It seems to me, the people of God are most effective when under the pressure of refining fire; whether Daniel in Babylon, Christians in the Roman world or Christians suffering persecution today. In the West we are often called hypocrites. I am sure this charge was never made against those who were, and are, prepared to die for their faith.

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The Visit

The doors were tall and dark,
The handle ominous.
A suited gent
extended a hand
with a made up smile
that tweeked his lips.
Thank you.
Cautiously we wandered in.
Hushed mirmurs.
Which seat?
There is a cushion there,
and a book.
Lets take a chance.
The space dribbled full.
well, fullish.
Pipe organ rumbled the building
Men filed in.
One man ascended.
Songs, and words, 
A long word.
Songs and words
alternated again.
Hands lifted.
(One set. At the front)
Amen declared.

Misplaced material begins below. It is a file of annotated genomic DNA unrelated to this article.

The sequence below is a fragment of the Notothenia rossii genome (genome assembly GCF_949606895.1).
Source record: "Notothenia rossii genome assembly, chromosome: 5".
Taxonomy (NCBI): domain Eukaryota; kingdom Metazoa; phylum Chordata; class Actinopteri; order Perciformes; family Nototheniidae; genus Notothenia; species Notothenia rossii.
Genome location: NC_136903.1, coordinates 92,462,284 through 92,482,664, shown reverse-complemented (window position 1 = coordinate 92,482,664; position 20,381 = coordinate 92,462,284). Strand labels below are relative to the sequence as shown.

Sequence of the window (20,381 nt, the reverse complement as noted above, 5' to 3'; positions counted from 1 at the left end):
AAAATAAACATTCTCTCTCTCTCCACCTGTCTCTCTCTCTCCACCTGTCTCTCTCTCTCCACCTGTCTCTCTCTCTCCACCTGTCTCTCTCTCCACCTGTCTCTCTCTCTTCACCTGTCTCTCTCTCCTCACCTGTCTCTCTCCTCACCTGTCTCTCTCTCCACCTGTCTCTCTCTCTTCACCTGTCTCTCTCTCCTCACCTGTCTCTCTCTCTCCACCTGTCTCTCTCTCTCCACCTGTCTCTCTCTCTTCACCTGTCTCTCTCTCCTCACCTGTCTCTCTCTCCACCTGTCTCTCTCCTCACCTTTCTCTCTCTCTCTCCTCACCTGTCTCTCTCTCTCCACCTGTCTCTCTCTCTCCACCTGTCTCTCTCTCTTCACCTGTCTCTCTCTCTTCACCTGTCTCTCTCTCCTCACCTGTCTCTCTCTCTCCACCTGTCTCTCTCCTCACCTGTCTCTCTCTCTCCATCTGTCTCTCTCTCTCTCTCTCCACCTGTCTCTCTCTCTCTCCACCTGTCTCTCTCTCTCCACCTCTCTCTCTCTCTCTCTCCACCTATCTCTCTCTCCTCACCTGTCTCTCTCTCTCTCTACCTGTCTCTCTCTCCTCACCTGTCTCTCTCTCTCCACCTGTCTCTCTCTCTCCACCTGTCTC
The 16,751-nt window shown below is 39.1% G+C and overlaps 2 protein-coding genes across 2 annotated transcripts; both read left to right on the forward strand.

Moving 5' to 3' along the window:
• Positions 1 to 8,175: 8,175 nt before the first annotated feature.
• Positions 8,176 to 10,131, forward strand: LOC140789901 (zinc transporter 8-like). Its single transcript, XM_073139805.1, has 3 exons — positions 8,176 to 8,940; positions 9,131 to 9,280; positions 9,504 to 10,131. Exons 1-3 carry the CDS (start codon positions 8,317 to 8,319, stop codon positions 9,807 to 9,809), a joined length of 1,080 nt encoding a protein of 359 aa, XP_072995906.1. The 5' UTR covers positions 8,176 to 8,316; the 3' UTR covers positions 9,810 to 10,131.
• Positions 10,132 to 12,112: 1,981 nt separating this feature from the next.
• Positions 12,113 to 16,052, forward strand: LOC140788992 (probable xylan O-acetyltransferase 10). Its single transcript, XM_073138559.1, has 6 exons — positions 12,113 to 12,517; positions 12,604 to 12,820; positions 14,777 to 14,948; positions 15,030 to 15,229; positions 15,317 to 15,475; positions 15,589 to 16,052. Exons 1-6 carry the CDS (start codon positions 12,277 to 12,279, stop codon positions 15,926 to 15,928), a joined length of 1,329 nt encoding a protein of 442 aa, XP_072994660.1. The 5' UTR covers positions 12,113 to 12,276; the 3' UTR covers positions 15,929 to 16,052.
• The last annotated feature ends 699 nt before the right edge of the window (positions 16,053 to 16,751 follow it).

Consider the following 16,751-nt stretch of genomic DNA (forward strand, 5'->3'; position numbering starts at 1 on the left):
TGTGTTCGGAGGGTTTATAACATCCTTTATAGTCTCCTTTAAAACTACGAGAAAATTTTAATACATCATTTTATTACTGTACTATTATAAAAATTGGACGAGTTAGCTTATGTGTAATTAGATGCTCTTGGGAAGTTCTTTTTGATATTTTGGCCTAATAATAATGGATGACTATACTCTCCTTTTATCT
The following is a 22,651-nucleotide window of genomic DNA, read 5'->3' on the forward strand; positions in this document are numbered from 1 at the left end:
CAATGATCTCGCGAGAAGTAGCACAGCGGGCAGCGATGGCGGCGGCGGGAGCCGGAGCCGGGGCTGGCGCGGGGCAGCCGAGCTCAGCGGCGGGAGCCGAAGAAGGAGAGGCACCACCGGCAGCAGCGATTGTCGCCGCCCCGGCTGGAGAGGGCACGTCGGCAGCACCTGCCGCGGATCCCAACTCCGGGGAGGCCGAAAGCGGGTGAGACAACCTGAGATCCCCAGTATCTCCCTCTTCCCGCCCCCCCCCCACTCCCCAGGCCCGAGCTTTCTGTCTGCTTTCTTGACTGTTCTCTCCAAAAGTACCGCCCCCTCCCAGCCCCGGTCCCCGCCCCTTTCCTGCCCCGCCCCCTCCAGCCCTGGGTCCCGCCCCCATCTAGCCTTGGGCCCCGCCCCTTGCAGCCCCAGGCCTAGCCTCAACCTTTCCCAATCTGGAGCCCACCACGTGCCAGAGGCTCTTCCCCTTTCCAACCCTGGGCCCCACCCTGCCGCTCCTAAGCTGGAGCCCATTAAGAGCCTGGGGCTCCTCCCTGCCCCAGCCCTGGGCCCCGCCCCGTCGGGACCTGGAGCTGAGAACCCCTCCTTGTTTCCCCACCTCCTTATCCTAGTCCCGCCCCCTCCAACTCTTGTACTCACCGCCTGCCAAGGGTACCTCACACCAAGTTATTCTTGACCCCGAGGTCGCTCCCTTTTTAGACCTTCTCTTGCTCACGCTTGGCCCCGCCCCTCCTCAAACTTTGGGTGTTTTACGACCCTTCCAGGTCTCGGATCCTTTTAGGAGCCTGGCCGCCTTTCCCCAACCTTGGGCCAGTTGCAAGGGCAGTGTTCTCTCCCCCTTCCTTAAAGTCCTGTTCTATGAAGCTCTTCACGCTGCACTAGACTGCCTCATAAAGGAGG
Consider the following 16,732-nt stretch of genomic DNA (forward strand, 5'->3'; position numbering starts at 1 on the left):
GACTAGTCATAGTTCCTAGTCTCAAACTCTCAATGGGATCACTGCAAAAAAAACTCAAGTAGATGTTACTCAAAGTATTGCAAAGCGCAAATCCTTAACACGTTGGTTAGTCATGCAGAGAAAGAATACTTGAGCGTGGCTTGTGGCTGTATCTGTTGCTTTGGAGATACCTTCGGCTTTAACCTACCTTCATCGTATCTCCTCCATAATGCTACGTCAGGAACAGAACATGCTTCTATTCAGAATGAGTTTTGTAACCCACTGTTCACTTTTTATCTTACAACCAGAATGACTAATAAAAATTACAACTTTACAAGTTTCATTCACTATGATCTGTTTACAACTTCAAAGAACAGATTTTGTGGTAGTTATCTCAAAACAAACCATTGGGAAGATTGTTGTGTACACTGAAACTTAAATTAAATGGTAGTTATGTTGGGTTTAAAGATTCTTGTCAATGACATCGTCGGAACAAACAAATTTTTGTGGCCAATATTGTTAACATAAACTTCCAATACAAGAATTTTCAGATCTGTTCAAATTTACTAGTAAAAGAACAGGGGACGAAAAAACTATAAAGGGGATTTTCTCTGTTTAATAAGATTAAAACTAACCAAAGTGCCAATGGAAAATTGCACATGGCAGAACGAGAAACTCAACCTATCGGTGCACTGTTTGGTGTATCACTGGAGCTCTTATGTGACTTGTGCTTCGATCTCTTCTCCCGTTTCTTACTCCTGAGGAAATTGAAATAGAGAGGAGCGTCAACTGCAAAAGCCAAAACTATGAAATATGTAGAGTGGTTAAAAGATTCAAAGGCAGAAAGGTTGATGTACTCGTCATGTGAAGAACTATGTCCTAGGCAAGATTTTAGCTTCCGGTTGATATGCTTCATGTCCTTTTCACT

And people made
for the doors.
Eyes averted,
Shoes inspected.
Ah, fresh air again.
The service is over.
Time for Coffee.
Want one?
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Comfortable Church

 To God’s elect, exiles scattered throughout the provinces of Pontus …                 1 Peter 1:1

Currently I am reading 1 Peter. The book begins with 3 conditions: the church are “elect”, “strangers” and “scattered”. The first speaks of the Christian’s relationship with God but the other two indicate that the church was living on the edge. The church in Asia Minor were living a tough life of persecution. They were on the fringes of society and certainly not   part of the Roman mainstream

They didn’t have big buildings or budgets, large music teams, large staff and the budget to match. Yet the church at this time was effective.